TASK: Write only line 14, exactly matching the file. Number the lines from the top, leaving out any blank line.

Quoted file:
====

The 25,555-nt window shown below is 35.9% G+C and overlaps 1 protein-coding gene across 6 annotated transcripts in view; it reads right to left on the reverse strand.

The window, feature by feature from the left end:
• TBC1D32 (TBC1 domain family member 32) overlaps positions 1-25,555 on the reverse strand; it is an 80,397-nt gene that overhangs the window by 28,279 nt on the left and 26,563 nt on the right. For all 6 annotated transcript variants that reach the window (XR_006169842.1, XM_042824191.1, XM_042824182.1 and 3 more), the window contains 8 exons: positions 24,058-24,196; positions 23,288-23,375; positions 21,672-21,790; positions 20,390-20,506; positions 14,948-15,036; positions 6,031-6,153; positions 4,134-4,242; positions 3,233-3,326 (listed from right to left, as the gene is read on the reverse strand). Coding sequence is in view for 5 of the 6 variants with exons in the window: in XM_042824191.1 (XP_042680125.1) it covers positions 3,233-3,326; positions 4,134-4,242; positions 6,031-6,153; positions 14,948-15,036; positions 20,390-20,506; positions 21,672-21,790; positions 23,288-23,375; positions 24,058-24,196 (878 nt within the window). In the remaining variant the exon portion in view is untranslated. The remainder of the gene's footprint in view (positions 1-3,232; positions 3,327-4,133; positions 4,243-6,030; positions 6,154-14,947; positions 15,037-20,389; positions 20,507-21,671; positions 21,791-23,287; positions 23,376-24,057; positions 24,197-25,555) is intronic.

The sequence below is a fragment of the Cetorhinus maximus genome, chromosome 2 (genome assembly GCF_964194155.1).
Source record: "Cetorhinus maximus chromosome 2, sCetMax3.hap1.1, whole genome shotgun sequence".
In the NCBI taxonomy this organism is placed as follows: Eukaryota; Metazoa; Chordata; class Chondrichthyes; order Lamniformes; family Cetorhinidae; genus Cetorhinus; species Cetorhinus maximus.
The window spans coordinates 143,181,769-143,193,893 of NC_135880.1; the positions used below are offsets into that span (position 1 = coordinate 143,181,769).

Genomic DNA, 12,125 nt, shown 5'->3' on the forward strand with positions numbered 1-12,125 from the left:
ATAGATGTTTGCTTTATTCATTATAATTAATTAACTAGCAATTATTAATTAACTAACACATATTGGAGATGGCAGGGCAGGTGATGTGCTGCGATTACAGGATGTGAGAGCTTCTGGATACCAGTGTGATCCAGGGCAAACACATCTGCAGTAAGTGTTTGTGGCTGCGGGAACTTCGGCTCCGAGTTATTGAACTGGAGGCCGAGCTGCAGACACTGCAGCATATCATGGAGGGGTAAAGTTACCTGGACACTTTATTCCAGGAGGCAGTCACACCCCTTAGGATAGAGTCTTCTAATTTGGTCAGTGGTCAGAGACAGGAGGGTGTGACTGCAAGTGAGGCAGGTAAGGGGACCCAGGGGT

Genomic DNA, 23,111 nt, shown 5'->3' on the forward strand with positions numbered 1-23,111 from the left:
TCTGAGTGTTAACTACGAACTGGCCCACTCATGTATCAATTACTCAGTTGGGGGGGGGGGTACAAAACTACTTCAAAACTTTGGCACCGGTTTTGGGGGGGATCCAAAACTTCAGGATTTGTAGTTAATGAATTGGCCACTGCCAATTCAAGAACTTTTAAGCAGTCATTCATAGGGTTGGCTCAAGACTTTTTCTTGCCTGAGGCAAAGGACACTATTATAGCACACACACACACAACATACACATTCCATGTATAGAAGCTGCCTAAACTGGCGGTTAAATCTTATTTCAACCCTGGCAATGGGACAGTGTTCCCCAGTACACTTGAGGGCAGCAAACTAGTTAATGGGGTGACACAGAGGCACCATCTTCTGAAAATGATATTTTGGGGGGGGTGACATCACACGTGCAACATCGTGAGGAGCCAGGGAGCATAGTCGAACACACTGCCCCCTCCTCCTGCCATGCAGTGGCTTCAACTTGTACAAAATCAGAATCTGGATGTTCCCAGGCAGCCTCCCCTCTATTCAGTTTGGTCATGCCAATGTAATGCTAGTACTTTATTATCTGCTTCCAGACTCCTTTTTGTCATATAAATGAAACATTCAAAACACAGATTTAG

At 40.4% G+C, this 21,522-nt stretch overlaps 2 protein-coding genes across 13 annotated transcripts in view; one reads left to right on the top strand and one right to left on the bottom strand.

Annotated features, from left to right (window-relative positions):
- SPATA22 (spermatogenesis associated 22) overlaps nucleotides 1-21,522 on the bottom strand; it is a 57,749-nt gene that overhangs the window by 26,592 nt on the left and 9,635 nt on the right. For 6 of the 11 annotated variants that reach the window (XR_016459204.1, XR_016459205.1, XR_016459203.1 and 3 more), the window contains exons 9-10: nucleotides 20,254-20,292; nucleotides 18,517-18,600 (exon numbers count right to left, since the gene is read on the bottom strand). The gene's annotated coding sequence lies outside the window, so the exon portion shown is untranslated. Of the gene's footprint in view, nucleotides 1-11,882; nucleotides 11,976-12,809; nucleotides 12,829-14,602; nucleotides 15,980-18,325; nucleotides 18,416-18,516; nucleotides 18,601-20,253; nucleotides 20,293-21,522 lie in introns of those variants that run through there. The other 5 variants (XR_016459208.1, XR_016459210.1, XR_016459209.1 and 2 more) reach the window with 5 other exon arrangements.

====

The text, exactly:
- SPATA22 (spermatogenesis associated 22) overlaps nucleotides 1-21,522 on the bottom strand; it is a 57,749-nt gene that overhangs the window by 26,592 nt on the left and 9,635 nt on the right. For 6 of the 11 annotated variants that reach the window (XR_016459204.1, XR_016459205.1, XR_016459203.1 and 3 more), the window contains exons 9-10: nucleotides 20,254-20,292; nucleotides 18,517-18,600 (exon numbers count right to left, since the gene is read on the bottom strand). The gene's annotated coding sequence lies outside the window, so the exon portion shown is untranslated. Of the gene's footprint in view, nucleotides 1-11,882; nucleotides 11,976-12,809; nucleotides 12,829-14,602; nucleotides 15,980-18,325; nucleotides 18,416-18,516; nucleotides 18,601-20,253; nucleotides 20,293-21,522 lie in introns of those variants that run through there. The other 5 variants (XR_016459208.1, XR_016459210.1, XR_016459209.1 and 2 more) reach the window with 5 other exon arrangements.